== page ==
Other examples: "Hey, what are you up to?" "Back off, friend." "Just want you to know I've got an eye on you."

"Ask yourselves: What's the cost of not stepping in versus doing something about it?" Cunningham said. "Typically if it's a situation where the people know each other, and it's not an issue, they're still going to appreciate you stepping in."

Enlisting friends - on both sides - is another option, she said.

"You could go talk to someone in the group and say, 'Your friend is harassing this person, and it's not tolerable, and I don't want to have to ask your whole party to leave, but I really need you to intervene and tell your friend to back off,' " she said.

Morris, who lives in St. Croix Falls, Wis., said she sometimes has used humor to intervene.

"If someone says something lewd or creepy or whatever, and I hear it, I'll say: 'Well, that was awkward!' " she said. "It makes the aggressor say, 'Son of a gun, she's paying attention.' "

A few weeks ago, a patron who arrived on a party bus kept trying to pick up women, Morris said.

"I finally went up to him and said, 'Another one? Dude, you're relentless.' "

Estrin said customers who are being targeted generally welcome staff intervention.

"They'll latch on to you," he said. "You can tell the aggressors ... because they want to cut you off and gain control back."

How employees put it to work

Toward the end of the training, Cunningham asked staff to role-play some situations.

In one scene, Patti Goetzke aggressively tried to get a man played by her husband, Chris, to buy her a drink.

Morris and server Ashley Dempsey quickly approached the pair.

"How are you doing, ma'am?" Morris asked.

"I'm just trying to get this guy to buy me a drink," Patti Goetzke said.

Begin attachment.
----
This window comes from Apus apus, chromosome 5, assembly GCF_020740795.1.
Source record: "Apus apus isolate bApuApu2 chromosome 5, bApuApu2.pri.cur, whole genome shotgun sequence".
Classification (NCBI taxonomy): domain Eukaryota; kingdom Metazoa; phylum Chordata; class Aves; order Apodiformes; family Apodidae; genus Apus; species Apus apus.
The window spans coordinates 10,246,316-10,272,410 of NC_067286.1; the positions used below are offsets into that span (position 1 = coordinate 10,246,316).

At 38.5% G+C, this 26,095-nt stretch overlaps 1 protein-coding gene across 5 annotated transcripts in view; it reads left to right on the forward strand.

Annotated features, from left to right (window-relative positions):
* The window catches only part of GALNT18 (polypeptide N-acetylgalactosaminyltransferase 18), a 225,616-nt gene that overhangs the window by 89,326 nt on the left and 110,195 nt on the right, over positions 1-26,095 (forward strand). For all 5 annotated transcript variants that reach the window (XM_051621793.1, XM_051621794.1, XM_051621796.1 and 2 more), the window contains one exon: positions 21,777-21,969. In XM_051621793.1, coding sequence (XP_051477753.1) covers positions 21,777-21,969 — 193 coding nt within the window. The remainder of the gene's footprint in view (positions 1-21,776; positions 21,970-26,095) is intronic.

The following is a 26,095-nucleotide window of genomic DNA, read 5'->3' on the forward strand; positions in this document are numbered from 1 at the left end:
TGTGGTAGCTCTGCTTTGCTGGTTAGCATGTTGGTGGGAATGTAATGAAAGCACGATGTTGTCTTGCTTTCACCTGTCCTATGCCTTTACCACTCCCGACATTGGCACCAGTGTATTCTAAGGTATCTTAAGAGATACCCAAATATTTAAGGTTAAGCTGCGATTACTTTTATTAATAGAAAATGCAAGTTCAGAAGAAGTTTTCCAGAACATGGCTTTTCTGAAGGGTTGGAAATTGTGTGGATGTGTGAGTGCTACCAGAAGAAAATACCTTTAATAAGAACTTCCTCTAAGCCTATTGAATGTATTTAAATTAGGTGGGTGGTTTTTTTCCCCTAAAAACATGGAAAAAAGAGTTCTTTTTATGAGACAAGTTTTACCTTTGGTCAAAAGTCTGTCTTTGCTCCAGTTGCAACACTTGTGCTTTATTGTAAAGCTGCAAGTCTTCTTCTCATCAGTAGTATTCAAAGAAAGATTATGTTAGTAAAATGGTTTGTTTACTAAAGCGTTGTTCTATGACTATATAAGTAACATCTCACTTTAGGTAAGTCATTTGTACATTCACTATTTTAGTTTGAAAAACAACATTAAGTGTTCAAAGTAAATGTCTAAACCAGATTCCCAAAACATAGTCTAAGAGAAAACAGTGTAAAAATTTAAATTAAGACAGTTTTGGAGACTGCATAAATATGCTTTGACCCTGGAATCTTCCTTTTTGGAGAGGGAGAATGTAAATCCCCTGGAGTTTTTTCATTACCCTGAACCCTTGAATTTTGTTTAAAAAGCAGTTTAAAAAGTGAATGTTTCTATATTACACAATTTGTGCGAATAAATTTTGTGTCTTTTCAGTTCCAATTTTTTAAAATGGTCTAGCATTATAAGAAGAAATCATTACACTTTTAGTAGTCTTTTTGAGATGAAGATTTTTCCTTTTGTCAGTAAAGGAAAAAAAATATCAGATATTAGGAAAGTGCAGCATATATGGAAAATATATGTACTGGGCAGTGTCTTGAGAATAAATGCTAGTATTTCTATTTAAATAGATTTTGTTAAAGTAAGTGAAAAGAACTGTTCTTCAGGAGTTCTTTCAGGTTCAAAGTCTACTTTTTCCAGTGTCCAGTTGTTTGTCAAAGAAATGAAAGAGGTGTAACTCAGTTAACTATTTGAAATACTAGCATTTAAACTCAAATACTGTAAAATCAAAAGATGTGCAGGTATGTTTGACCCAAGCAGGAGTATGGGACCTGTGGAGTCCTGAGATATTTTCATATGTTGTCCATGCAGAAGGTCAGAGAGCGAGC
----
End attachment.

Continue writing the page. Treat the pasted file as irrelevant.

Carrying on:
"This is my friend Ashley over here," Morris said.

"How is it going?" Dempsey said.

"This guy is standing here," Patti Goetzke said. "I want a drink. He looks like a guy who can afford a drink."

Dempsey and Morris eventually persuaded Goetzke to back down.

"That was great," Patti Goetzke said. "You guys kind of tag-teamed me."

Dempsey, who said she has been hit on by customers, appreciated the training.

"It was really helpful," she said. "It was nice to talk about it as co-workers and know we're all on the same page."

Now that The Tilted Tiki, which is located in the Grand Garage building, has completed its certification, it can display a Safe Bars decal on its window, Cunningham said.

Estrin said he hopes other bars in town will go through the same training.

"We've all heard the horror stories about which places are worse and why," he said. "If more people did this with their staff, it would be a lot better."

He praised the Goetzkes, who opened The Tilted Tiki in November 2016, for supporting the program.

"Some (bar) owners might not want to push (aggressors) out the door and lose that business," he said.

Patti Goetzke said she was pleased to hear her employees were already using many of the strategies Cunningham taught them.

"We're glad you've been recognizing and seeing it and being as proactive as you have been," she told her staff. "You guys put a strategy in place all your own. You have jumped on this already, and I'm really impressed with that."